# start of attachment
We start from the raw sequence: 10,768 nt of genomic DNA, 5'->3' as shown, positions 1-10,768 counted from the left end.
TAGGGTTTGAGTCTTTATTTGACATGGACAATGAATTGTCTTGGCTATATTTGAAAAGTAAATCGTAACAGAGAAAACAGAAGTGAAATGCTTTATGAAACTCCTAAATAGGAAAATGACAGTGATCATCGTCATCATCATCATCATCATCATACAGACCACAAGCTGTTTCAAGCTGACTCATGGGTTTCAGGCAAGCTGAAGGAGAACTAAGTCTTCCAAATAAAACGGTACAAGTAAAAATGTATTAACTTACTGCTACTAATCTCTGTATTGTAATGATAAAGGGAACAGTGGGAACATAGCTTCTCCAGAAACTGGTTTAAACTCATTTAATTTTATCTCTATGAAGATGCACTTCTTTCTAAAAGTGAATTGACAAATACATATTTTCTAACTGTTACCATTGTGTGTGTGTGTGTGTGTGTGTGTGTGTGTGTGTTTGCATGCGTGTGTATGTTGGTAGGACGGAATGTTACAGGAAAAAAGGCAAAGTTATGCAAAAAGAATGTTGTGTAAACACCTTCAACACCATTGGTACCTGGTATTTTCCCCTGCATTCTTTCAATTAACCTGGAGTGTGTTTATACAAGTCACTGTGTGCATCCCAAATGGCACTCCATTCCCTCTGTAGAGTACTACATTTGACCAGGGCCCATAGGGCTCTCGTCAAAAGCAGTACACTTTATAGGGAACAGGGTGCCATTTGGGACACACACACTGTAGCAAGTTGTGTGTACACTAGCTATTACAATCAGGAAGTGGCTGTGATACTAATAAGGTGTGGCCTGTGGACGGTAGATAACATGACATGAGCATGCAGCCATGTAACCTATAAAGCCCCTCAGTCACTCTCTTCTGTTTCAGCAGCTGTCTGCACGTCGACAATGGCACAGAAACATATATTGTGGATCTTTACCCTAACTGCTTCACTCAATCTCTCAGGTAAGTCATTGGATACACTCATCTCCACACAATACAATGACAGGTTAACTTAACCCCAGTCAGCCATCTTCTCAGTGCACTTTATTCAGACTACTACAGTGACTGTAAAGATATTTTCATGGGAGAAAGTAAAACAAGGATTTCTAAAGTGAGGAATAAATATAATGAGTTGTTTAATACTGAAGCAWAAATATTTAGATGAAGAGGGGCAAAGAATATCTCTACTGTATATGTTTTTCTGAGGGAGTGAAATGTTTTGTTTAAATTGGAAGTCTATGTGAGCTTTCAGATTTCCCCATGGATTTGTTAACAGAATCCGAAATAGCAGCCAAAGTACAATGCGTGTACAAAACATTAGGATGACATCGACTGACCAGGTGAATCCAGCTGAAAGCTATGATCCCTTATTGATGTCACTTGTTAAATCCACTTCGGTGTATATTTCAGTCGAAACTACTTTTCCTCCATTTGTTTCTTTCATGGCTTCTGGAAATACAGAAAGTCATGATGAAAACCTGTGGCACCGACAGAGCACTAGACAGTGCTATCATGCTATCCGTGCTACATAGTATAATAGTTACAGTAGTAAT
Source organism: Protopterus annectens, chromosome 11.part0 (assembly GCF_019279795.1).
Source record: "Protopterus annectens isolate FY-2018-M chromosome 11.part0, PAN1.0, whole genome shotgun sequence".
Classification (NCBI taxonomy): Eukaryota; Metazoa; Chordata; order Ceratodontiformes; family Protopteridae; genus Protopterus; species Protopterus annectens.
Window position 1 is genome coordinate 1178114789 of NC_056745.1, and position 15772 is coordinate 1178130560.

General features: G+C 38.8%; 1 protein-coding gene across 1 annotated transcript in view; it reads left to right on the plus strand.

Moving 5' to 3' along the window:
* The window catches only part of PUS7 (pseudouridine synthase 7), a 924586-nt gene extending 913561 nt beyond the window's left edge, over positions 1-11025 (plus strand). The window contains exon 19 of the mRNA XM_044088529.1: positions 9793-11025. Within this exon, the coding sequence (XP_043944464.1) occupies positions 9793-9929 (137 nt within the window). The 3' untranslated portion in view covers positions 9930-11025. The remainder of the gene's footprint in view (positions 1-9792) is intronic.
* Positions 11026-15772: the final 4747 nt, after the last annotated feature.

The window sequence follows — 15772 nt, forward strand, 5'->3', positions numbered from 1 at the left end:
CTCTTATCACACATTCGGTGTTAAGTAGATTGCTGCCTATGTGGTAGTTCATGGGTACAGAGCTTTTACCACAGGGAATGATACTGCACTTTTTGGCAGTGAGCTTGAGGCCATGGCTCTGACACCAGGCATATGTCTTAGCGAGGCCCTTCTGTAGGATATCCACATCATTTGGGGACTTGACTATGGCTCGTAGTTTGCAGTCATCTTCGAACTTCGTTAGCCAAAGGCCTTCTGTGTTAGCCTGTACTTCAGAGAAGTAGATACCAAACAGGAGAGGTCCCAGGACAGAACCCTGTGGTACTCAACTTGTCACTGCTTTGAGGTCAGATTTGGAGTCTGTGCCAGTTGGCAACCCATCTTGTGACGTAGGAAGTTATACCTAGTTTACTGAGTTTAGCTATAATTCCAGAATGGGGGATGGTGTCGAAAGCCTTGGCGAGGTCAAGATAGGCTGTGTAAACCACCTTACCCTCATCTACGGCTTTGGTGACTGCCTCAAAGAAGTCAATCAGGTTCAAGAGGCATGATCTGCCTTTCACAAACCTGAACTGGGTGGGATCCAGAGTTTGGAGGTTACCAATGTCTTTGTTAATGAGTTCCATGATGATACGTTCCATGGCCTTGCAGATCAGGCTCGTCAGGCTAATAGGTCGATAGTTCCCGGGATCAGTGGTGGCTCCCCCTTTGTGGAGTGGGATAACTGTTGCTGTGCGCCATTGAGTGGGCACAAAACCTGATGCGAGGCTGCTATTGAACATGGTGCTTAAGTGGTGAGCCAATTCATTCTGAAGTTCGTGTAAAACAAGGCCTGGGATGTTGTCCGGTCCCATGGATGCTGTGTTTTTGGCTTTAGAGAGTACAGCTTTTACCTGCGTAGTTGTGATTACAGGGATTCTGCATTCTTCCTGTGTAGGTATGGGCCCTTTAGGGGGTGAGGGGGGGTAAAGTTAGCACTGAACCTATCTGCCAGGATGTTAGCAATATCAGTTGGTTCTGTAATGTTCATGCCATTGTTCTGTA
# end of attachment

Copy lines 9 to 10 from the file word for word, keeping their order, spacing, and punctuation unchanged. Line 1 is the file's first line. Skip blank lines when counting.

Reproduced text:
* The window catches only part of PUS7 (pseudouridine synthase 7), a 924586-nt gene extending 913561 nt beyond the window's left edge, over positions 1-11025 (plus strand). The window contains exon 19 of the mRNA XM_044088529.1: positions 9793-11025. Within this exon, the coding sequence (XP_043944464.1) occupies positions 9793-9929 (137 nt within the window). The 3' untranslated portion in view covers positions 9930-11025. The remainder of the gene's footprint in view (positions 1-9792) is intronic.
* Positions 11026-15772: the final 4747 nt, after the last annotated feature.